“…I will bless her, and she shall be a mother of nations; kings of people shall be of her.” Genesis 17:16 KJV   At ninety years old, if one is blessed with clarity of mind, life is mostly about looking back and reflecting over the journey.  It’s about passing on a few last pearls of wisdom to your children and grandchildren.  It is a time to set things in order and finally come to the place of acceptance about those long held hopes, dreams and desires that were never fulfilled.  I imagine that’s where Sarai was in her mind when she heard the words that were shared between her husband Abram and some visitors claiming to be messengers from God or as some understand it, God himself.   During that conversation there were name changing ceremonies, Abram – exalted father was changed to Abraham – father of a multitude and Sarai – princess was changed to Sarah – noblewoman, most commonly used in reference to one who was the wife of a king.  And there was an unbelievable promise.  At ninety Sarah was to get pregnant...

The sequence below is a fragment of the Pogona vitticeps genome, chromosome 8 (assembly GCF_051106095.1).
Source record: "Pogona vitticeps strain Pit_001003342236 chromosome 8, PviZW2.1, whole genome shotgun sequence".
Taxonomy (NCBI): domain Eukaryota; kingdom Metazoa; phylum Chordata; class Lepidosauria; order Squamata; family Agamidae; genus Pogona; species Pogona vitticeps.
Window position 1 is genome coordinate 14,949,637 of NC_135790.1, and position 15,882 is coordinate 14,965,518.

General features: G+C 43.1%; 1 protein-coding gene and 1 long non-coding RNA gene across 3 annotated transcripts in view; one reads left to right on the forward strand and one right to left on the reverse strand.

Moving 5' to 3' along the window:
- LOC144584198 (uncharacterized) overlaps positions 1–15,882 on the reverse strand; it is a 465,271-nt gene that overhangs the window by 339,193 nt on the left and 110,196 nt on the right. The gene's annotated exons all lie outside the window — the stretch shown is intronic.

By SMH Webmaster on 5/5/2015 8:21 AM
I just came across an interesting study regarding the impact of iron supplementations on female sexual dysfunction. According to a study from 2014 in the Journal of Sexual Medicine, significant improvements in libido were noted after women with diagnosed iron deficiency were started on an iron supplement. This small study of about 200 women aged 18-49 had diagnosed iron deficiency and also scored high on a commonly used anxiety measuring scale called the Beck Anxiety Inventory questionnaire. 

If you are struggling with low libido, discuss with your doctor if a blood test to rule out iron deficiency is indicated. Other symptoms linked to iron deficiency include anxiety, restless sleep, restless leg syndrome, hair loss and fatigue. Populations at risk for iron deficiency can include women with heavy menstrual periods and those following a vegetarian or vegan diet.